Welcome back! We’ve spent the last two blogs introducing the mystical Postpartum period, specifically Diastasis Recti and Stress Urinary Incontinence. Today, we discuss two more issues that you maybe haven’t heard so much about, but that can occur and could cause pain and dysfunction down the line.
Number 3 → Dysfunctional Scar
Following a c-section, there will be a scar across the suprapubic region. You can also tear or have an episiotomy during a vaginal birth, which would leave a scar. Scar tissue is a normal process to help close the wound, however, during the healing process, scar tissue can tighten and cause problems with the underlying muscles and organs. For example, an overly tight c-section scar can put pressure directly on your bladder and lead to issues like increased urge to go to the bathroom, or feeling like you have to empty your bladder before it’s actually full. Tight abdominal scars can also contribute to other issues like constipation, hip or back pain. After the scar is healed (approximately 10-12 weeks), it is time to begin gentle massage of the scar and surrounding area to increase blood flow and loosen up any adhesions forming within the scar. Also, your scar can continue to tighten over time, with weight gain or loss as well as with systemic illness. For all the reasons described above, good scar mobility is vital to allow the correct muscles to activate and stabilize properly across your abdomen, pelvis, lumbar spine and hips. Pelvic Physical Therapists are trained in scar mobilization and are here to help evaluate you and create a detailed treatment plan to facilitate healing. We can help show you how to perform your scar massage at home!
Number 4 → Prolapse
One of the things that can happen during childbirth is the stretching or loosening of the connective tissue (fascia) that supports our pelvic organs (bladder, uterus and rectum). Prolapse occurs when one of those organs bulges into the vaginal canal. There are different grades, or severities of prolapse, in fact, you may not be able to feel a mild prolapse. Some women who experience a large prolapse may say they feel like something is falling out of their vagina. Other women say it feels like they are wearing a tampon, or they feel a general “heaviness” in their pelvis. Similar to the diastasis, prolapse can get worse when doing things that increase intra-abdominal pressure, such as straining to have a bowel movement. Some cases can be managed by physical therapy alone, and some require assessment by a physician. That being said, prolapse can be managed. If you suspect you have a prolapse, schedule an evaluation and we can assess it.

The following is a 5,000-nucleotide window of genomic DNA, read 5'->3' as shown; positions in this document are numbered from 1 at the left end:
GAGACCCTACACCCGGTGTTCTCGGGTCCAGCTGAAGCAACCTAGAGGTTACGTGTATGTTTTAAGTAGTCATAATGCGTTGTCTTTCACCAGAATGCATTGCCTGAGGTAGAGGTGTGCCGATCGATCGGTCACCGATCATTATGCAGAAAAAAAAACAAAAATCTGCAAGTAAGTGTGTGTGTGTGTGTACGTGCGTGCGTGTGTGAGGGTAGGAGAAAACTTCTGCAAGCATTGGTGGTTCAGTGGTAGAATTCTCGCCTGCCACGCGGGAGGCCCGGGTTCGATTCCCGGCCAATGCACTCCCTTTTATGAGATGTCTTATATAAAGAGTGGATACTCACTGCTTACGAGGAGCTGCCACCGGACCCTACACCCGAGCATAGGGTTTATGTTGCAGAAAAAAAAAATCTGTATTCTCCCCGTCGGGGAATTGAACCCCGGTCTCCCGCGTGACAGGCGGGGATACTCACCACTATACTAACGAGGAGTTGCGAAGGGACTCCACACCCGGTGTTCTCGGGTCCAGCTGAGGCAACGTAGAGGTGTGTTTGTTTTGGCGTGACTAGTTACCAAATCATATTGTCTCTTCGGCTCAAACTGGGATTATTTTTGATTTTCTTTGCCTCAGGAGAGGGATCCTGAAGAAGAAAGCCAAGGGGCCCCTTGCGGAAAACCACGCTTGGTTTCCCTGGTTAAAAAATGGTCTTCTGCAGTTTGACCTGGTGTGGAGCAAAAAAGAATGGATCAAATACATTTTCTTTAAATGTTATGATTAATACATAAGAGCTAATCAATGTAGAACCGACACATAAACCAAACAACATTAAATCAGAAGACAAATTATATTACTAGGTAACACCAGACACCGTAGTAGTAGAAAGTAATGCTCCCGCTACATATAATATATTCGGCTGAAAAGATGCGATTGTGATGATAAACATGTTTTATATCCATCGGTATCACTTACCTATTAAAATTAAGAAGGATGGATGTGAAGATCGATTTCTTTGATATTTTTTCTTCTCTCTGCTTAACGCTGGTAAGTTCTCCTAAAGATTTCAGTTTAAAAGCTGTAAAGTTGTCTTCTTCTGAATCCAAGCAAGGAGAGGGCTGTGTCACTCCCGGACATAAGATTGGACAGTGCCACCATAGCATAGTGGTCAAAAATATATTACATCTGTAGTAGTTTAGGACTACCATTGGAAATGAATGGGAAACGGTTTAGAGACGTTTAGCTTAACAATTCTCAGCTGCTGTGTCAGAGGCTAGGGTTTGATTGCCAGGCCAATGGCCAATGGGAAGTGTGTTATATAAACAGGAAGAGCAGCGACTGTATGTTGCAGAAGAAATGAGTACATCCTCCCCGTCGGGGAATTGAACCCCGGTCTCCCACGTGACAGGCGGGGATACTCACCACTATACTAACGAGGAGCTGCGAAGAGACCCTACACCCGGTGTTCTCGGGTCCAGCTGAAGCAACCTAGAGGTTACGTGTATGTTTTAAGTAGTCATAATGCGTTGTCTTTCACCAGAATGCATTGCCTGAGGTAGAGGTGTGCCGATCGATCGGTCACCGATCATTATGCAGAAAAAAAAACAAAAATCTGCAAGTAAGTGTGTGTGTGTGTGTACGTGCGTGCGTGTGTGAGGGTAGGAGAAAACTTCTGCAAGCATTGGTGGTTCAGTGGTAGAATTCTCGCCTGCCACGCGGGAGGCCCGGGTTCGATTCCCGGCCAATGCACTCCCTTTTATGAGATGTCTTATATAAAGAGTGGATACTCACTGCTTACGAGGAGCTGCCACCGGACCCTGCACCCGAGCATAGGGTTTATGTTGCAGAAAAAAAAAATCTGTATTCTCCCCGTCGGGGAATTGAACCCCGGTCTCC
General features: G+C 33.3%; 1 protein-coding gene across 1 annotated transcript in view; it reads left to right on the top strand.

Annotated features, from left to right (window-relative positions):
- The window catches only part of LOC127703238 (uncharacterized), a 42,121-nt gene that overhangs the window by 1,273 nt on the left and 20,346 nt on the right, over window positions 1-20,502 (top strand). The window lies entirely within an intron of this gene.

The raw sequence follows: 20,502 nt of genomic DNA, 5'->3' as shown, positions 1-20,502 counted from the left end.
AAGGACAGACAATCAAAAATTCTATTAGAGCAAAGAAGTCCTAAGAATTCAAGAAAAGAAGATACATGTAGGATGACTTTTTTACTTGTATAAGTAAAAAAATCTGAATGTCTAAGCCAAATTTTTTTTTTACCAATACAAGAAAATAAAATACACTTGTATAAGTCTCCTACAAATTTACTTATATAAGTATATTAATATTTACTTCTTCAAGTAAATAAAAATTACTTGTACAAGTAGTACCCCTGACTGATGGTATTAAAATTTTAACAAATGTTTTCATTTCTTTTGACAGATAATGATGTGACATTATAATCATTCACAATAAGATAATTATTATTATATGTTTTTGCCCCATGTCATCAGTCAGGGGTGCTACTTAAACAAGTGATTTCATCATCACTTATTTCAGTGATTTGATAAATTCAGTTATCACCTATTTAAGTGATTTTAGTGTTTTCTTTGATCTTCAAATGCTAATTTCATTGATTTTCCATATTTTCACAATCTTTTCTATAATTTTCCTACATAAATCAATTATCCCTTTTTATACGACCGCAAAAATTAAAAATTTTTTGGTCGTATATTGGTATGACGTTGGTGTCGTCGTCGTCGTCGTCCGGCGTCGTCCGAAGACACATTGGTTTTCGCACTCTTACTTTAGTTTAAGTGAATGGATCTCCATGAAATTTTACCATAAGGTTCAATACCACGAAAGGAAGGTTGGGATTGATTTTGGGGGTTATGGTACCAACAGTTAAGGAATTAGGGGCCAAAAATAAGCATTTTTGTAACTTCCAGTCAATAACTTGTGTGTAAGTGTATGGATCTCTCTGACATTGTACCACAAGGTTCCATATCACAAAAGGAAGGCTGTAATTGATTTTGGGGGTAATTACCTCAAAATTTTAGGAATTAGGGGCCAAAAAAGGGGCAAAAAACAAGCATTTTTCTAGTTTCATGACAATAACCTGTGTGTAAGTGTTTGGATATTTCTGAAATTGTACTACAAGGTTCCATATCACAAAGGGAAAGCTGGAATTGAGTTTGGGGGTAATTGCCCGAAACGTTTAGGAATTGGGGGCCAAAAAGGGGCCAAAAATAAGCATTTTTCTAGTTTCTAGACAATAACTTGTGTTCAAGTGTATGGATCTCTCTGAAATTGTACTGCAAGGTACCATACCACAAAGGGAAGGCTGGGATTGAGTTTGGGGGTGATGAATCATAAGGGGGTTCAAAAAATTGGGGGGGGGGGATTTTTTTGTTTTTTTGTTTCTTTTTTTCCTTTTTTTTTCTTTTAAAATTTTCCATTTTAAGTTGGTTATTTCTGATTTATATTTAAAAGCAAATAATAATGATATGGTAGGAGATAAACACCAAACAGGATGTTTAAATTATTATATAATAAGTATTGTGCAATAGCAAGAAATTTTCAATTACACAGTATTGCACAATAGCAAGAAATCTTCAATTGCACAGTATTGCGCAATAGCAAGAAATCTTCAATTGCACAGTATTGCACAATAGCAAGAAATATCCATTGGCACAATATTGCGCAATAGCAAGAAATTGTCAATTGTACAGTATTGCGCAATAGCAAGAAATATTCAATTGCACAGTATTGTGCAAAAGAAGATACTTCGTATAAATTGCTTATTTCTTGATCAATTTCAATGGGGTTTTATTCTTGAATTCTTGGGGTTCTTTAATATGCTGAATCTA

Here’s the bottom line: some issues, like stress incontinence, are normal up to 3 months postpartum. What you need to know is what is NOT normal.
1. It is NOT normal to have leakage after 3 months postpartum.
2. It is NOT normal to have pelvic pain with activity, during a bowel movement or during intercourse.
3. It is NOT normal to have pelvic heaviness with activity.
Women have been told for generations that all the above issues are normal and just a part of having a baby. I’m here to tell you today that this is not true and there is treatment available. Pelvic Floor PT was a GAME CHANGER for me and I want all my new (and veteran!) mamas to know the impact it can have. It’s never too late to get your body back!
Dr. Laura Glazebrook earned her Doctorate of Physical Therapy from the University of North Georgia in 2012. Laura joins One on One Physical Therapy after spending 6 years specializing in neurological disorders, including stroke, brain injury, spinal cord injury and multiple sclerosis at the Shepherd Center in Atlanta, Georgia. She grew up in a dance studio, but currently enjoys an active lifestyle including running, triathlons, Pilates and yoga. In her time outside the office, she and her husband enjoy traveling and navigating the mayhem of parenting. You can email Laura at firstname.lastname@example.org. To learn more, visit www.onetherapy.com.